Thousands of Extinction Rebellion (XR) protesters brought traffic in central London to a standstill for several hours on Friday.
Some blocked roads at Oxford Circus with huge tripods in the morning. And protesters marched to a number of government buildings later that day, demanding the government take action to tackle climate change.
Grania, a social scientist from Cambridge, told Socialist Worker that she felt it was her “duty” to take part. “For centuries people have suffered because of climate change and it’s always the most vulnerable who suffer first,” she explained.
“It’s our duty to be here and demonstrate if we can, for the people who can’t.”
Demonstrators are coming to the end of a two-week International Rebellion that has seen tens of thousands take direct action. Protester Alice told Socialist Worker that the rebellion had been “really awesome, incredible”.
XR rebels staged sit-downs outside government departments on Friday, chanting, “Where’s your plan?”
There was often a calm and sombre atmosphere, with many protesters singing songs quietly. But there was also determination—the actions were in defiance of a police ban on all XR protests anywhere in London.
The size of the protest meant cops couldn’t enforce the ban, although they did arrest some rebels. And the scale of the climate crisis motivates many protesters to face arrest.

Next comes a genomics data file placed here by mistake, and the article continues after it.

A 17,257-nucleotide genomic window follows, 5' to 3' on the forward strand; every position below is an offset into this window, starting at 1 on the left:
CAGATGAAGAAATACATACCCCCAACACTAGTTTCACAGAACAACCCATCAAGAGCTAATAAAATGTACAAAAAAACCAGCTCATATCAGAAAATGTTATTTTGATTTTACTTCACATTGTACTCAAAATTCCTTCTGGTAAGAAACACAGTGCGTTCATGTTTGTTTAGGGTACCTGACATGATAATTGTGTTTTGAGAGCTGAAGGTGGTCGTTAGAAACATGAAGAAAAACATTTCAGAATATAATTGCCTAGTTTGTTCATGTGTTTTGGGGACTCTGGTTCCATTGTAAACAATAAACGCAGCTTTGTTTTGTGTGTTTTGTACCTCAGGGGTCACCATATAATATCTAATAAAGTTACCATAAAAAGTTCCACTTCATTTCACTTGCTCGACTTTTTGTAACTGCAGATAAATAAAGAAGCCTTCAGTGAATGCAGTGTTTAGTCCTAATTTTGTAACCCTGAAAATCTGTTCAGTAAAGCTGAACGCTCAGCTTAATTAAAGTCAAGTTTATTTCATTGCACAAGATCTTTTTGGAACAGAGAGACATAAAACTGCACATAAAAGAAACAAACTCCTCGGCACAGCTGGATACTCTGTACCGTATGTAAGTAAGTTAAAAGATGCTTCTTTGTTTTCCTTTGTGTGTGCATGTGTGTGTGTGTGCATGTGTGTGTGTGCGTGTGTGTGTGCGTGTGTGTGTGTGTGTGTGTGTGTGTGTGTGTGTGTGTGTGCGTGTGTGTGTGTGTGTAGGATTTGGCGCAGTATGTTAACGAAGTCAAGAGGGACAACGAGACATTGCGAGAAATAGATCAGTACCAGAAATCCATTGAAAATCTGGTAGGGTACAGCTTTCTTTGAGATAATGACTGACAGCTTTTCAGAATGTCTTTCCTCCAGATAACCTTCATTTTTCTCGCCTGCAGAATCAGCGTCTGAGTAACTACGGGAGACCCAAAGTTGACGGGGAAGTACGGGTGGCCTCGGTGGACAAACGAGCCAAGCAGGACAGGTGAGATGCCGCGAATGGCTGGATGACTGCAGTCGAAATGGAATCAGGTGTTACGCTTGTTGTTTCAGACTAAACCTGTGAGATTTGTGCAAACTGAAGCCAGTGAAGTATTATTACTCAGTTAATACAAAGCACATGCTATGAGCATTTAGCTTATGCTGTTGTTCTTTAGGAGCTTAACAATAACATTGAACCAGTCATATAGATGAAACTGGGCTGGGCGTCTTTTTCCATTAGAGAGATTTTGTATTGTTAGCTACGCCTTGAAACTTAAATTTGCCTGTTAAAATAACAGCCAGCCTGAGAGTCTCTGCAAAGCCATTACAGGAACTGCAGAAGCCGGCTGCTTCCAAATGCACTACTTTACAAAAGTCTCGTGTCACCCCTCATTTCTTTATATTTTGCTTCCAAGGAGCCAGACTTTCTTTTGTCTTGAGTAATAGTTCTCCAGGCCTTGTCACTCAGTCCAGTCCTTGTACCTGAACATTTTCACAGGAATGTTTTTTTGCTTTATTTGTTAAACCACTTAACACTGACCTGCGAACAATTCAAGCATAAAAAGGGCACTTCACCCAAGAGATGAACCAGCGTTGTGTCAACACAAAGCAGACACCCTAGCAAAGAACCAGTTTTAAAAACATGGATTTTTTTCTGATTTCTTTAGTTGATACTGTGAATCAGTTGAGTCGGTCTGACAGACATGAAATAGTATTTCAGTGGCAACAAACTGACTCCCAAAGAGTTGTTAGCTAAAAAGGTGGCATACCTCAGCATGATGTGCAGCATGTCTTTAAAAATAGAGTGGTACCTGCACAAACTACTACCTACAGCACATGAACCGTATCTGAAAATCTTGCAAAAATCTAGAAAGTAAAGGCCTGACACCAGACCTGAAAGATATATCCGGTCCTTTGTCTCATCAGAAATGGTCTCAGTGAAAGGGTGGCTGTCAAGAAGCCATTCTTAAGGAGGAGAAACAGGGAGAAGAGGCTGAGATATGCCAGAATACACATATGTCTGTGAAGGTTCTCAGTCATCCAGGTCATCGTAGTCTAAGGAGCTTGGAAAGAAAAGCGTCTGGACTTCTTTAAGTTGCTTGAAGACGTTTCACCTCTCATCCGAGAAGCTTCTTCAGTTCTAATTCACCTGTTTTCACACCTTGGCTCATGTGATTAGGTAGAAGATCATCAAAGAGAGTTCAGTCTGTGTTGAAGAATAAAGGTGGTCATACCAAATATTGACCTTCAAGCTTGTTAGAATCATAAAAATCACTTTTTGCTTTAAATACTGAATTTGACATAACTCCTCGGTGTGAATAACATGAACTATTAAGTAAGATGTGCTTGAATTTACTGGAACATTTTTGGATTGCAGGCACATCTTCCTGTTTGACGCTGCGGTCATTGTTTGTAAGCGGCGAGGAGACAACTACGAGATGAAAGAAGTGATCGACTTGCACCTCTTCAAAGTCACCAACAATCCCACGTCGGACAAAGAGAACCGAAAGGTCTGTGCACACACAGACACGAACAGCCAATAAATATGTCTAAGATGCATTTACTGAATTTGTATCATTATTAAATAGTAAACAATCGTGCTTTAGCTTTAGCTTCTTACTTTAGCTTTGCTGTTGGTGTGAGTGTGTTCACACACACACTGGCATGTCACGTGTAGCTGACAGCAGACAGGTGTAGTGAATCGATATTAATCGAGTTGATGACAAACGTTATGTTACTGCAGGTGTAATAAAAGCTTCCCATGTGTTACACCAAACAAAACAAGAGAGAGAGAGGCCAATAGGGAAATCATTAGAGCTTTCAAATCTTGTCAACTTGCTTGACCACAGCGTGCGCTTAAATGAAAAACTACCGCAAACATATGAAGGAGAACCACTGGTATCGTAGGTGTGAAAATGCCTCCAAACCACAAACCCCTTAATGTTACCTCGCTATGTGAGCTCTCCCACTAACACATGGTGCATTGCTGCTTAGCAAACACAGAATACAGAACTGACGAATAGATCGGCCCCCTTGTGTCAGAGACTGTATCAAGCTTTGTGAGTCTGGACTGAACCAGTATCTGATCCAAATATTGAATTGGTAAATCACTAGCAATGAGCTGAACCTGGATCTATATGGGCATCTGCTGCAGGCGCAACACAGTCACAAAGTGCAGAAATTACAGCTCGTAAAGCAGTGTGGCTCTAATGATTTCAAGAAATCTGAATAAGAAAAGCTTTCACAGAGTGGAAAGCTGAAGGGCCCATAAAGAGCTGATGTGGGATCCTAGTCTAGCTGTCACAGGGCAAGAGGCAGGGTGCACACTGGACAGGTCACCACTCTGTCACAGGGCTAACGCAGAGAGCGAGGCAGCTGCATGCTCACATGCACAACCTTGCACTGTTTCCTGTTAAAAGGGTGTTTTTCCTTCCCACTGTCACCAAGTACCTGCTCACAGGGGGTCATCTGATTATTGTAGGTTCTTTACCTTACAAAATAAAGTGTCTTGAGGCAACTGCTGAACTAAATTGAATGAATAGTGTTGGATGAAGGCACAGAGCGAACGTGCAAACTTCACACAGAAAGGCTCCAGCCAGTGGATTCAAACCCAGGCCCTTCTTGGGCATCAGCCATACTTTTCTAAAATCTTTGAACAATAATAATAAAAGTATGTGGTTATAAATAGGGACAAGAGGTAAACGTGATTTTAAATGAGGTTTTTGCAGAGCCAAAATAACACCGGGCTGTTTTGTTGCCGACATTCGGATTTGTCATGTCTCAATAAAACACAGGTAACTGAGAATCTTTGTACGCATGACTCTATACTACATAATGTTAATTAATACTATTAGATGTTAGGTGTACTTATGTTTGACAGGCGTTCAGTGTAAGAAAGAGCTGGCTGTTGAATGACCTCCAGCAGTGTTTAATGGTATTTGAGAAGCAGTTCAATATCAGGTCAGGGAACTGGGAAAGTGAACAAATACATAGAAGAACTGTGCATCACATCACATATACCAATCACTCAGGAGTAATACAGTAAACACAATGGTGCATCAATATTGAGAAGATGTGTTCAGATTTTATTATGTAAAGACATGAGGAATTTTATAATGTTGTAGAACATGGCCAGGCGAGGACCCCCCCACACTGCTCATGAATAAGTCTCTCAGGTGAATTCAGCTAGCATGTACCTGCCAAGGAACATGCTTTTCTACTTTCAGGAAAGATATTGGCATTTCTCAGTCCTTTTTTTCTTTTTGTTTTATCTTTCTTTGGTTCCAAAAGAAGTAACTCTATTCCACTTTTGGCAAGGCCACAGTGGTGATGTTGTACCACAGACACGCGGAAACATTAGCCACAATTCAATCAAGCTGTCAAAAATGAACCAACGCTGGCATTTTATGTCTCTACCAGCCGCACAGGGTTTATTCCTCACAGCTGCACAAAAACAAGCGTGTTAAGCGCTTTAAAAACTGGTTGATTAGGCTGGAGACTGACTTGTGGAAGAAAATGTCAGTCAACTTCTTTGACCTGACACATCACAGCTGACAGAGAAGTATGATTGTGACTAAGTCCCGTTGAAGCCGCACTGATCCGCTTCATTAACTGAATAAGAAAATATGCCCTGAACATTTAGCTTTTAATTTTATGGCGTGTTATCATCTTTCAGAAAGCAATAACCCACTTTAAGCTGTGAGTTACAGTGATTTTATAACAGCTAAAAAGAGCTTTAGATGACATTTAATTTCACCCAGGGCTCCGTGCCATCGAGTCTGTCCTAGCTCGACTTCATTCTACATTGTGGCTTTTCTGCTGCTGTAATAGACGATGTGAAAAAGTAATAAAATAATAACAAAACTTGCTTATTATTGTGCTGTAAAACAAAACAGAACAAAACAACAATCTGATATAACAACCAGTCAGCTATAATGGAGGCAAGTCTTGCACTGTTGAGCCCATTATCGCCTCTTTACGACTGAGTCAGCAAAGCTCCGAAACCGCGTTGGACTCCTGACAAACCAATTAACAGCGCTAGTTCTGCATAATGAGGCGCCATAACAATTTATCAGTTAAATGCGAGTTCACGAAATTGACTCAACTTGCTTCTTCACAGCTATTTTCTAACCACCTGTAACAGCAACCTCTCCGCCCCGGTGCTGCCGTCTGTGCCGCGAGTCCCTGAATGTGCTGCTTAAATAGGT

Clare, a charity worker, got involved after she was working in Mozambique when Hurricane Idai hit earlier this year. “I’ve never done anything like this in my life,” she told Socialist Worker.
“But the reaction from people in Mozambique after the hurricane was, ‘The government won’t help us.’ And it feels like the same here.”
Clare said she is “terrified” about the potential for climate catastrophe. “The violence that the people with everything will use against people who have nothing will be huge,” she said.
“But I think we can get somewhere. You don’t have to go as far back as the Suffragettes to see successes. Look at the poll tax protests. People have got rid of whole regimes.”
Lots of protesters dyed their palms red as the protest was dubbed the “Red Handed Rebellion”. XR said this referred to the idea that everyone is red-handed because we have all contributed to climate change.
But many protesters were clear that it’s the rich and powerful who are primarily to blame. Alice said, “A lot of people have invested a lot in the current system. That’s why there are barriers to change.
“Companies are putting short term gain over providing for the next generations.”
Mental health worker Judith agreed. “Governments are ignoring this and we’re just walking to our deaths,” she told Socialist Worker. “It’s because they are invested in businesses that are making money out of how things are.”
An action by some rebels yesterday that disrupted transport services led to howls of outrage from right wing newspapers and some on the left. Some protesters told Socialist Worker that they hadn’t agreed with the action—and that most had voted against going ahead with it.
But protests are often disruptive—it’s how they grab attention and put pressure on political leaders.
As Pat, a rebel from Huddersfield, put it, “Some people said the disruption would have made people late for work. But what’s being late for work for one day compared to the end of the planet?”
Socialists should resist those who want to use Thursday’s action to undermine XR, so it was good to see the size of Friday’s protests.
Protesters ended the day with a “transition ceremony” in Trafalgar Square—another site that cops had cleared.
The gathering once again showed protesters’ defiance and willingness to resist.